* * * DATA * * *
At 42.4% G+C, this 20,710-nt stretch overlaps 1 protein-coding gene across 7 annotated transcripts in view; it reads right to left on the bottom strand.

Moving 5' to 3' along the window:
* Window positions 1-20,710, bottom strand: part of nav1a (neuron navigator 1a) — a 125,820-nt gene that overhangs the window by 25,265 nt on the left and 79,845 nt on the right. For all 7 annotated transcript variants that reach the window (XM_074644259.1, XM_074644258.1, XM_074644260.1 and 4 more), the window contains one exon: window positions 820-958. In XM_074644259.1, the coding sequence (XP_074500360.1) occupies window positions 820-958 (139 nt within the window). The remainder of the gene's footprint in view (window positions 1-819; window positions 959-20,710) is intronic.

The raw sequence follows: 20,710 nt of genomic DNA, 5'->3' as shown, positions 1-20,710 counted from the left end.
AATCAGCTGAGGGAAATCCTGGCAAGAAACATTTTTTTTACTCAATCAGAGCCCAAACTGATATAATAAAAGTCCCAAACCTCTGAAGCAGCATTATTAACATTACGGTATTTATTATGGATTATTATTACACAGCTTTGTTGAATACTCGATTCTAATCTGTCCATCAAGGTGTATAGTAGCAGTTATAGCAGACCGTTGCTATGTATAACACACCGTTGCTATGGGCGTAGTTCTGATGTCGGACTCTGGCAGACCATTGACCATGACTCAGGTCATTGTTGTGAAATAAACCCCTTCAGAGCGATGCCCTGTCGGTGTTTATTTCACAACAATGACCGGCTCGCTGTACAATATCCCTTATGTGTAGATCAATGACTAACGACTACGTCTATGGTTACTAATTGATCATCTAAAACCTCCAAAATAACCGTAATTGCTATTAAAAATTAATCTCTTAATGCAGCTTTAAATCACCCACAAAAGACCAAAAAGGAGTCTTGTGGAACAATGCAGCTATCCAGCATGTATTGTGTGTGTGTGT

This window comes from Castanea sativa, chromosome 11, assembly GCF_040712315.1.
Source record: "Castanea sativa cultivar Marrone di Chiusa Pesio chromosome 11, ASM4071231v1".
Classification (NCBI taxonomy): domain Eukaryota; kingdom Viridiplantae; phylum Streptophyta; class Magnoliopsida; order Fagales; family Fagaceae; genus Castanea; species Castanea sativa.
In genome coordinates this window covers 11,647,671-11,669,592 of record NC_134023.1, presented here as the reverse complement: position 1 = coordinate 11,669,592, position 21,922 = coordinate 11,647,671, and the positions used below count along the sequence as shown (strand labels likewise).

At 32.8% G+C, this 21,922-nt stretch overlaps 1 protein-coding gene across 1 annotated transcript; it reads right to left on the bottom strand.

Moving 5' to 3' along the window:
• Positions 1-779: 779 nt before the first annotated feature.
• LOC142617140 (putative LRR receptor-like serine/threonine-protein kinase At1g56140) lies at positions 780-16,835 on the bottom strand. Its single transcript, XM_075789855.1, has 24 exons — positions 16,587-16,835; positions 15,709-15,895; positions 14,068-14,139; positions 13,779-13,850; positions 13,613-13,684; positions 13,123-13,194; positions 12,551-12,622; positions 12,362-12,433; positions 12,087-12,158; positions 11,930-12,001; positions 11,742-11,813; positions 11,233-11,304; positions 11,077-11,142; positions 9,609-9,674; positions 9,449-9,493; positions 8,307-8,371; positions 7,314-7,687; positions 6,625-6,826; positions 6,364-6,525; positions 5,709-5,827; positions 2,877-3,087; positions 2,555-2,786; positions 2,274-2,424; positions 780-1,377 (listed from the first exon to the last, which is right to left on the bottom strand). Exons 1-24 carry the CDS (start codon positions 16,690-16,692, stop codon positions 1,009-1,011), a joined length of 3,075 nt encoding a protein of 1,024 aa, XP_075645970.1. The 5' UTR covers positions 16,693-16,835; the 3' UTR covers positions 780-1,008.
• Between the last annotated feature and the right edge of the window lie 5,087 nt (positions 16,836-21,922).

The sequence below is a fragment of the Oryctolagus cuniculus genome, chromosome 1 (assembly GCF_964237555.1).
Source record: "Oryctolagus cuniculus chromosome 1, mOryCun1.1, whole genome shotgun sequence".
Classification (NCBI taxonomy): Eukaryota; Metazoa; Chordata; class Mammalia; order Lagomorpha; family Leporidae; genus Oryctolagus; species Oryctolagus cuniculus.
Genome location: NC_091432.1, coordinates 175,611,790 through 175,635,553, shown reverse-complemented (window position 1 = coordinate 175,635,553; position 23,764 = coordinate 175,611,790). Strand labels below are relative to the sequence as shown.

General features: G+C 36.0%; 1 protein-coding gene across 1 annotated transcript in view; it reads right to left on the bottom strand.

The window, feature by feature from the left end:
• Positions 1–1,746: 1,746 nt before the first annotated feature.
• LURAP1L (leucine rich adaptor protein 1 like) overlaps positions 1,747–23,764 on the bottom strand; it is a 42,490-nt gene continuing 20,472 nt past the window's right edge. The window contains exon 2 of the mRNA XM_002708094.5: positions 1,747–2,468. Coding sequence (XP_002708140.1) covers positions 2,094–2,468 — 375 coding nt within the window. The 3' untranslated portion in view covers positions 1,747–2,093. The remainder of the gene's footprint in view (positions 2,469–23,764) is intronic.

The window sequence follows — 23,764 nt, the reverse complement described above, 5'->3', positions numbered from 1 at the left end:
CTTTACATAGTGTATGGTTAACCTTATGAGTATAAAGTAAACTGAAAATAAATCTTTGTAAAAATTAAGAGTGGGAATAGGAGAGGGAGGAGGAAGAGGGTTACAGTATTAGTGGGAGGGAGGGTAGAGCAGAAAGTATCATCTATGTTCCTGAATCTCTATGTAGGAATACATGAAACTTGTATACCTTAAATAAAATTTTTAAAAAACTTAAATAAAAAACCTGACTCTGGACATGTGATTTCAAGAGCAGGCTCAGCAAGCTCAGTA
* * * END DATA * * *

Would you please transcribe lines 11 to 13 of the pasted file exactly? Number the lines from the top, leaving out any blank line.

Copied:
Moving 5' to 3' along the window:
• Positions 1-779: 779 nt before the first annotated feature.
• LOC142617140 (putative LRR receptor-like serine/threonine-protein kinase At1g56140) lies at positions 780-16,835 on the bottom strand. Its single transcript, XM_075789855.1, has 24 exons — positions 16,587-16,835; positions 15,709-15,895; positions 14,068-14,139; positions 13,779-13,850; positions 13,613-13,684; positions 13,123-13,194; positions 12,551-12,622; positions 12,362-12,433; positions 12,087-12,158; positions 11,930-12,001; positions 11,742-11,813; positions 11,233-11,304; positions 11,077-11,142; positions 9,609-9,674; positions 9,449-9,493; positions 8,307-8,371; positions 7,314-7,687; positions 6,625-6,826; positions 6,364-6,525; positions 5,709-5,827; positions 2,877-3,087; positions 2,555-2,786; positions 2,274-2,424; positions 780-1,377 (listed from the first exon to the last, which is right to left on the bottom strand). Exons 1-24 carry the CDS (start codon positions 16,690-16,692, stop codon positions 1,009-1,011), a joined length of 3,075 nt encoding a protein of 1,024 aa, XP_075645970.1. The 5' UTR covers positions 16,693-16,835; the 3' UTR covers positions 780-1,008.